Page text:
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NFL notebook

NFL notebook — Nov. 19

Associated Press

Nick Foles threw seven touchdown passes in one game and outran RG3 in another.

Is there anything Foles can’t do?

OK, that’s exaggerating a bit. But the second-year pro is having quite a season for the first-place Philadelphia Eagles (6-5).

Foles’ passing skills are obvious. He tied an NFL record shared by Peyton Manning and five other quarterbacks by throwing seven touchdowns at Oakland two weeks ago. He leads the NFL with a passer rating of 128.0, and he has 16 touchdown passes to zero interceptions.

Oh, by the way, coach Chip Kelly still hasn’t named him the starter. Kelly won’t make that official until Michael Vick is cleared to return from a hamstring injury.

The biggest surprise so far has been Foles’ scrambling ability. While he’s clearly not as fast or elusive as Vick, he’s been effective. In Sunday’s 24-16 victory over Washington, Foles had a career-high 47 yards on nine carries. Robert Griffin III had 44 on 10 carries.

“It’s fun going out there running and getting the feel for it because it is something different,” Foles said. “I feel like week to week I’m getting more and more comfortable with it. It’s really helping us get first downs and before long they will really have to account for me and it will open up.”

Foles ran a 40-yard dash in 5.14 seconds at the 2012 scouting combine, the slowest time for a quarterback in the last four years and slower than some offensive linemen. Once Kelly arrived with his up-tempo offense that requires a mobile quarterback to run the read-option, Foles was an afterthought. He couldn’t possibly be a fit for Kelly’s system, right?

Vick won the quarterback competition in training camp and played well until he got hurt. Foles, on the other hand, has been extraordinary since filling in.

“I think it’s all about flexibility in what we do in terms of it’s always based on personnel,” Kelly said. “I think anybody that’s smart at what they’re doing is going to cater their offense to what they do.”

Bradford has surgery

St. Louis Rams quarterback Sam Bradford underwent season-ending knee surgery, which was postponed earlier this month due to swelling. Coach Jeff Fisher said Tuesday that Dr. James Andrews did the operation to repair a torn left anterior cruciate ligament a day earlier in Pensacola, Fla. Andrews also operated on the quarterback’s shoulder at Oklahoma.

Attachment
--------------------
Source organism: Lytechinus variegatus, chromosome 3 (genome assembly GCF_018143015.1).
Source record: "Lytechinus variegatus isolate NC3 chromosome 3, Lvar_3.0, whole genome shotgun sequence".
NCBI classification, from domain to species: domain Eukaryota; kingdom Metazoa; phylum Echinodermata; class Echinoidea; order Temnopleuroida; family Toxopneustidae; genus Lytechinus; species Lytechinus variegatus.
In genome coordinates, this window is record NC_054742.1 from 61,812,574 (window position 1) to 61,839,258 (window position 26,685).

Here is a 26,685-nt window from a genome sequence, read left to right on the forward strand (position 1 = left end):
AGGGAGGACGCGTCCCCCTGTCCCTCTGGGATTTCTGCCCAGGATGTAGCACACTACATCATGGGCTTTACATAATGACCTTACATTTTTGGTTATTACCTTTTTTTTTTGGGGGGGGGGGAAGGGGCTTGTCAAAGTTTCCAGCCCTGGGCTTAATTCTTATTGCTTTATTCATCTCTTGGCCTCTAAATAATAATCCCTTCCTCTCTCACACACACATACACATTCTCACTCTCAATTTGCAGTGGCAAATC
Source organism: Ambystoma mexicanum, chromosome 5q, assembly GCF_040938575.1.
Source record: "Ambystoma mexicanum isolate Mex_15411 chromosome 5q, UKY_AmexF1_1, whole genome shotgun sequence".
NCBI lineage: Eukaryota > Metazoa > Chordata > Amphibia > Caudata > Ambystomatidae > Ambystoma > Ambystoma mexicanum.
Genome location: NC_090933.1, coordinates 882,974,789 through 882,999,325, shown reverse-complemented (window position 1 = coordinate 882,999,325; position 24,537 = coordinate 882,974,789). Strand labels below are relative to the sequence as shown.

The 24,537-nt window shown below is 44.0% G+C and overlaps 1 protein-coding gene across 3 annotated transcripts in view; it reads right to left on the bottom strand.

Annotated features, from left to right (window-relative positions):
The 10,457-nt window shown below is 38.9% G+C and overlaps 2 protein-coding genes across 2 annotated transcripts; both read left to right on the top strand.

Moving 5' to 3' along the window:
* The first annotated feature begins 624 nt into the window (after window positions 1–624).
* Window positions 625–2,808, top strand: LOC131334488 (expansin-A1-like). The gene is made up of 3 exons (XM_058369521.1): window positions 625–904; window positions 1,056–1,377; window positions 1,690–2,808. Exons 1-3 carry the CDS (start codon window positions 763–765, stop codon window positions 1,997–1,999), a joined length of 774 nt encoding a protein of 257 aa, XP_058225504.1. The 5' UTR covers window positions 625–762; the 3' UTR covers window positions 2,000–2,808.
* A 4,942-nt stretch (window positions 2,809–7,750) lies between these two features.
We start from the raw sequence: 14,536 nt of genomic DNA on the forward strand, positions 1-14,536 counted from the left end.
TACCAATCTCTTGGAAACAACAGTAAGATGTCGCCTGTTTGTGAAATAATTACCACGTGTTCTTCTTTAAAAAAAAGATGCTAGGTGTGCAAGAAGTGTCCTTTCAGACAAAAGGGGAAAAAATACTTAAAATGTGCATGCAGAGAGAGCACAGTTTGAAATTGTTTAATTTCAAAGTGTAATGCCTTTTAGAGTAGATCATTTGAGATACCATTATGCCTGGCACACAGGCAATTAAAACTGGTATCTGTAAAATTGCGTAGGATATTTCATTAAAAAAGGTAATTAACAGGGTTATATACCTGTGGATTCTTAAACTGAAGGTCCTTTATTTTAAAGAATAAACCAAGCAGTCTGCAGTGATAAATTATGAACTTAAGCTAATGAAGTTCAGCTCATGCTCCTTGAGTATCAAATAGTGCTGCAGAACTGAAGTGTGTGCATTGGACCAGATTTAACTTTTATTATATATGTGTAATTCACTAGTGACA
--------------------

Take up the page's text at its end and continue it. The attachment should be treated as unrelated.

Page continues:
Fisher said trainer Reggie Scott told him the procedure went well.

New Orleans loses Greer

New Orleans Saints coach Sean Payton says Jabari Greer will miss the rest of the season because the cornerback’s left knee injury during last Sunday’s victory over San Francisco included a torn anterior cruciate ligament.

Payton had hinted Monday that the injury was serious, but waited until Tuesday to disclose the ACL tear and report that Greer is being placed on injured reserve.

New Orleans also signed defensive back Trevin Wade, who was drafted by the Browns and played much of last season, but had been a free agent throughout this season. Payton says second-year cornerback Corey White is expected to take over Greer’s starting role.

Around the league

The Broncos placed safety Rahim Moore on recallable injured reserve and signed veteran Michael Huff to take his place. Moore underwent emergency surgery to stop bleeding in a muscle in his left leg Monday. The Colts promoted tight end Justice Cunningham from the practice squad to the active roster and waived receiver Griff Whalen, who played in six games. The Buffalo Bills released third-year cornerback Justin Rogers. The Chicago Bears waived long snapper Jeremy Cain, who appeared in the past two games with veteran Patrick Mannelly sidelined by a calf injury. The Kansas City Chiefs released defensive tackle Anthony Toribio and signed former New England Patriots defensive tackle Kyle Love. … The Tampa Bay Buccaneers signed rookie fullback/running back Lonnie Pryor from Jacksonville’s practice squad.

Ex-NFL player dies at 35

Frank Chamberlin, an NFL linebacker who played with Tennessee, Cincinnati and Houston from 2000 to 2005, died Sunday at a northern New Jersey hospital from a rare form of brain cancer. He was 35. He was diagnosed with brain cancer about a year ago after a seizure. He soon had surgery in which part of the tumor was removed. He was a fullback and linebacker at Boston College.


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